Republic Steel

Republic Steel's president blamed the problems on the aging facilities acquired from the previous owner and said the current owner had made improvements.

In a statement Monday, Republic referred to the OSHA scrutiny last fall as "a series of unprecedented wall-to-wall inspections" that dispatched 23 inspectors throughout the four plants "for nearly 80 days."

"Naturally, given the breadth of OSHA’s inspection and the enormous size of the Company’s facilities, OHSA found violative conditions, many of which the Company was not aware," Republic said. "When these conditions were brought to the Company’s attention, the Company promptly took steps to correct them."

Although Canton, OH-based Republic Steel traces its roots to 1886, it has been owned since July 2005 by Industrias CH, S.A de C.V. (ICH), a steel producer and processor based in Mexico City. Republic Steel is a subsidiary of Grupo Simec, Guadalajara, Mexico. ICH is the majority owner of Grupo Simec.

'Burdened by Aging Facilities'

In his company's statement, Republic President and CEO Jaime Vigil laid the blame for any facility problems on the company's previous owners.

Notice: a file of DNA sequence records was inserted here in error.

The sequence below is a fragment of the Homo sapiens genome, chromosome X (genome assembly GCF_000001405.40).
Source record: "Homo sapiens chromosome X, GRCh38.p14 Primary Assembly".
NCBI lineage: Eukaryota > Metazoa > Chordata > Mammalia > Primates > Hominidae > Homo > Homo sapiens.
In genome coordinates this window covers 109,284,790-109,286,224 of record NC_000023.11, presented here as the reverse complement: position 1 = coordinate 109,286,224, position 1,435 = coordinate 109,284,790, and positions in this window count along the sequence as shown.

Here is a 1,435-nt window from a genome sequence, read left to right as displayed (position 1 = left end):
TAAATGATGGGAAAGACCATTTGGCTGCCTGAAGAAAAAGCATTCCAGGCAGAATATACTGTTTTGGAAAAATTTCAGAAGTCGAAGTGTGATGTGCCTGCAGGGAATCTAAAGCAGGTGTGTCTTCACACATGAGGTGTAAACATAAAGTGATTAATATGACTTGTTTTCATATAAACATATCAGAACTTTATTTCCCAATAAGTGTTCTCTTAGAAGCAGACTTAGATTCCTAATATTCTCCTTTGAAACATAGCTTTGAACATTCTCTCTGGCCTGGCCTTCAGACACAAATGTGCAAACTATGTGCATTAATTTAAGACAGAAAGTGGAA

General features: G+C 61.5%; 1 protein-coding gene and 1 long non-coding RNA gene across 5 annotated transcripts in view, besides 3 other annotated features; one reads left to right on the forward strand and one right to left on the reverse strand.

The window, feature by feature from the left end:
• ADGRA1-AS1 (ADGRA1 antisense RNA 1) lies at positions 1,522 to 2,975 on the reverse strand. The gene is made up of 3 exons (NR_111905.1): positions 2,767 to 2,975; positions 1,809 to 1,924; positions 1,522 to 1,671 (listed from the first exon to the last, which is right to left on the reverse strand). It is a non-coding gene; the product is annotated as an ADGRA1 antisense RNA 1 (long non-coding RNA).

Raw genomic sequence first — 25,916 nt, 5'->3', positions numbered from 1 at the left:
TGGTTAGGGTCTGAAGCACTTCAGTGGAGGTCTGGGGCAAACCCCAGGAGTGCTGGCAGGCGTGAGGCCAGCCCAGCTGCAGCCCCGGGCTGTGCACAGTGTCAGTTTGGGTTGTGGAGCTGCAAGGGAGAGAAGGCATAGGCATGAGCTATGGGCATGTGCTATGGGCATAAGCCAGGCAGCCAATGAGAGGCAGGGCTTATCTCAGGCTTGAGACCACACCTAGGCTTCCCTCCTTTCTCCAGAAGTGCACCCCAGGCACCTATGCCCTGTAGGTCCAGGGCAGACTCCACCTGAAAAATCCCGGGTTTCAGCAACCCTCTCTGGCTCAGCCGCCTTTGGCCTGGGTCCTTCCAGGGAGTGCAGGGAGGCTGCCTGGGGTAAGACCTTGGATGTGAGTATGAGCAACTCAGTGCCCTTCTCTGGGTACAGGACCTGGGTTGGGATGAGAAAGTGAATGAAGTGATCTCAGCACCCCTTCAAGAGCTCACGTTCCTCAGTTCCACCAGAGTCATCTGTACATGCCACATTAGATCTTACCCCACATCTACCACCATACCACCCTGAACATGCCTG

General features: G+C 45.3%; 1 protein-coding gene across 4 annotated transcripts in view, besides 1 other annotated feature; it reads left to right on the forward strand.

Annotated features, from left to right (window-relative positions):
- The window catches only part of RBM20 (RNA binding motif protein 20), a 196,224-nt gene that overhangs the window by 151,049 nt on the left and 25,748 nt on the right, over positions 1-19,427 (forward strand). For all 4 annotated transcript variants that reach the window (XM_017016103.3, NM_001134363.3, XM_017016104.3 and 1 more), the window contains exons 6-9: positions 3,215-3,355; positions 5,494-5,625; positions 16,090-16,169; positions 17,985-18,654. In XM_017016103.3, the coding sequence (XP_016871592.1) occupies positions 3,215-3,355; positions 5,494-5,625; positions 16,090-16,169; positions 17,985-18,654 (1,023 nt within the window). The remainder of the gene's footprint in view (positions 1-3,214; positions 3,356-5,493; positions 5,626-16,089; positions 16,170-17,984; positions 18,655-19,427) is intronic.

“When our owners purchased this Company in 2005, they acquired a business that had gone through multiple bankruptcies, burdened by aging and antiquated facilities, and neglected over an extended period of time due to the financial situation of the Company,” said Vigil, who signed the agreement on behalf of Republic.

Republic Steel

Republic Steel and its predecessor companies have produced hot rolled bar and coil steel for generations. The company traces its roots to 1886.

ICH, he said, has "invested over $700 million into the Company, protected thousands of jobs, and made countless safety upgrades."

Other Requirements

In addition to the fines and the hazard abatement, Republic Steel has agreed to several additional measures to protect employees. The company will:

  • Hire additional safety and health staff;
  • Conduct internal safety and health inspections with representatives of the United Steelworkers;